Deploy binaries to target system

Buildroot creates binaries ready to download onto the target, using a flash programmer like avr32program or a SD-card. In the binaries directory in the base directory of Buildroot, the user can find the following files depending on the configuration system:

  • <board base name>-linux-<version>.gz
  • rootfs.avr32.ext2
  • rootfs.avr32.ext2.bz2
  • rootfs.avr32.jffs2
  • rootfs.avr32.jffs2-<partition_name>
  • rootfs.avr32.tar
  • rootfs.avr32.tar.bz2
  • u-boot.bin

6.1.1 <board base name>-linux-<version>.gz

This is the kernel targeted for your board. It is also included in the root file system images so the user does not need to explicit download this into flash.

6.1.2 rootfs.avr32.ext2

This is the EXT2 version of the root file system. It is targeted for SD/MMC-card boot, or other media that can hold an EXT2 file system. The .bz2 version of this file is a bzip2-compressed version of the same file system.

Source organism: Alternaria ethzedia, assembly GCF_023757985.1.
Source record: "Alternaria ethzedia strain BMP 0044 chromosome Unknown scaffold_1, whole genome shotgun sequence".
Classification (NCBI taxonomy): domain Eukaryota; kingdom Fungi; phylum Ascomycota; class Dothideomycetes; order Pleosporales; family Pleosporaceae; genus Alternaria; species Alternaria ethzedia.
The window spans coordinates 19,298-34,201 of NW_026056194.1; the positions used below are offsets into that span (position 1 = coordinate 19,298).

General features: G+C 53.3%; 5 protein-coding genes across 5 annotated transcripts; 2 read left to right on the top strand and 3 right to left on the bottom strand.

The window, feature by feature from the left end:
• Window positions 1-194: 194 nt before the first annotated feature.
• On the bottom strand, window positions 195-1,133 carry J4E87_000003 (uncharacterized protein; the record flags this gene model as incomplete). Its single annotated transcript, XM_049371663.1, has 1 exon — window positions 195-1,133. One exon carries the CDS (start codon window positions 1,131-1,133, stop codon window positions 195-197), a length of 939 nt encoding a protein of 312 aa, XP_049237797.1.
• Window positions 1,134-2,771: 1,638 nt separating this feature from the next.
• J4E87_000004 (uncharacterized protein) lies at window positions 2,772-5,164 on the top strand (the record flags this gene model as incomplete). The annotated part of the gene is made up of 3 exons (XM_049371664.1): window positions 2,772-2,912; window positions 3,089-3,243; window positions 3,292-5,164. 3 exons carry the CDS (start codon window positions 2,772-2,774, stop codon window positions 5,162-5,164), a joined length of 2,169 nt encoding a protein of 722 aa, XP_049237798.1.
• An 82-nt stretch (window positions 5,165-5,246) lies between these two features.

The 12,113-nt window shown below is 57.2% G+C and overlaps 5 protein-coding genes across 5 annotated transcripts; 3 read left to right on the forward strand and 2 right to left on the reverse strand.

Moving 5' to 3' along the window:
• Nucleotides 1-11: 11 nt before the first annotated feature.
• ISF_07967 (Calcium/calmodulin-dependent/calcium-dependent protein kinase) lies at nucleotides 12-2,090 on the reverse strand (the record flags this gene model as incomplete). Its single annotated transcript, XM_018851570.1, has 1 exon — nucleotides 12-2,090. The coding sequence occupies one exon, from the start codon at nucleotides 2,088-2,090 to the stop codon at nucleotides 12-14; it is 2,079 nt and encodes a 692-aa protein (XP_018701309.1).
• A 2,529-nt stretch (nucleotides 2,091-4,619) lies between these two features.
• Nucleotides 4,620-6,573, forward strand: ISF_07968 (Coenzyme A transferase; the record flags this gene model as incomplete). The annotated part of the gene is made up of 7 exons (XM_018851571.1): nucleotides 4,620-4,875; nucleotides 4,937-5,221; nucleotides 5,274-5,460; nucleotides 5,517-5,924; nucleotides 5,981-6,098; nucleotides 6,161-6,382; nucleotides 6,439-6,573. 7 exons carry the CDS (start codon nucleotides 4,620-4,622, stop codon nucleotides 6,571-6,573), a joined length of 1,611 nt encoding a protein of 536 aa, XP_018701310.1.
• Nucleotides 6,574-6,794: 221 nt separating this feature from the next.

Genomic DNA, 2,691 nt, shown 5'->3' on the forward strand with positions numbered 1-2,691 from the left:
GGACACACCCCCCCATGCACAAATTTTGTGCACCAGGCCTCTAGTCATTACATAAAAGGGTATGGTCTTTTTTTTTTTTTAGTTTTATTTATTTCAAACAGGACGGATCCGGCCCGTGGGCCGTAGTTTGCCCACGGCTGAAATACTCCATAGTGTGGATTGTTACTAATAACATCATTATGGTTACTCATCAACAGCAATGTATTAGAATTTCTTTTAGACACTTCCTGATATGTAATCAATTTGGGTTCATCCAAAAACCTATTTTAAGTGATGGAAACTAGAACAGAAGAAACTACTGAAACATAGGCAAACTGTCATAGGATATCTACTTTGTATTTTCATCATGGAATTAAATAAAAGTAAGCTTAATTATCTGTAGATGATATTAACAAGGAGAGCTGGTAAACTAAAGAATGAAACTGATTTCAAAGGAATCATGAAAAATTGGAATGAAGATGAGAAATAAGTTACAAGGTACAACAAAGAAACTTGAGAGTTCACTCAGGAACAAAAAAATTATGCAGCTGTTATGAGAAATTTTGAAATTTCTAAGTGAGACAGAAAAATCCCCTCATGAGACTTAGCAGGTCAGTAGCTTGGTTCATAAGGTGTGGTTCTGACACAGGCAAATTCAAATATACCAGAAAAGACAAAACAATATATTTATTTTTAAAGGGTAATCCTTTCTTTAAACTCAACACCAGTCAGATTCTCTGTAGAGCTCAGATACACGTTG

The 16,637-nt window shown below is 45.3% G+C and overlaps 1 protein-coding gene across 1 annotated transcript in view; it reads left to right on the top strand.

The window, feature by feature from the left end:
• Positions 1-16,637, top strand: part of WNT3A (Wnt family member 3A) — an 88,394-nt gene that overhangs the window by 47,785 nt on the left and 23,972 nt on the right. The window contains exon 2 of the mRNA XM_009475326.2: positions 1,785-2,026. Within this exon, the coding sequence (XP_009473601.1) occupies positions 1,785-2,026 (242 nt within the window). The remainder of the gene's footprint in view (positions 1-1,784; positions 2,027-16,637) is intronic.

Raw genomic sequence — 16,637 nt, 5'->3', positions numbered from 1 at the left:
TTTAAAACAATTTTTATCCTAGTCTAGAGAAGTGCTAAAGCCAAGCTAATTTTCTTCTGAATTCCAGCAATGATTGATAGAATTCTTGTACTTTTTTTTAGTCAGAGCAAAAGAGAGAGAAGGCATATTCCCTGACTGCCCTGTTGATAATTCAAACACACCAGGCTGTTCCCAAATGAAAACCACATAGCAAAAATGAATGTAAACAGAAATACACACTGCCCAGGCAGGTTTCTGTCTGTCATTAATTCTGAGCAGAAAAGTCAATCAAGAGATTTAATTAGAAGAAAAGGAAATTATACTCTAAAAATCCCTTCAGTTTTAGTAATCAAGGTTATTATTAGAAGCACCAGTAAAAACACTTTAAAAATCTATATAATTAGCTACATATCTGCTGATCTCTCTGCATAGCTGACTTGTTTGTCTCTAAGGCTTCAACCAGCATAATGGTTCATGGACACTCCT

6.1.3 rootfs.avr32.jffs2

The JFFS2 root file system is target for the onboard flash device. Onboard flash is typically NOR, NAND or DataFlash®

6.1.4 rootfs.avr32.jffs2-<partition_name>

Buildroot can make multiple JFFS2 images when the target device has more than one flash device or partition. In this case an extension is added to each image file indicating the target flash device or partition.

For example a build for the ATNGW100 can generate three images:

  • rootfs.avr32.jffs2
  • rootfs.avr32.jffs2-root
  • rootfs.avr32.jffs2-usr

Where the first file without an extension is only a file touched by the make system and should be ignored. The other two files are for programming into the two flash devices on the ATNGW100. They are named according to their content, where the root image is "/" and the usr image is "/usr".

6.1.5 rootfs.avr32.tar

A full file system is available in a tar archive. This is useful if the user wants to have the root file system mounted over network or extract the file system to a removable medium like SD/MMC-card.

6.1.6 u-boot.bin

U-boot is the boot loader made for the target board; this must be programmed with a flash programming tool like avr32program.

External documentation

For more information about the Buildroot project, see the upstream documentation, an external site not in affection with Atmel.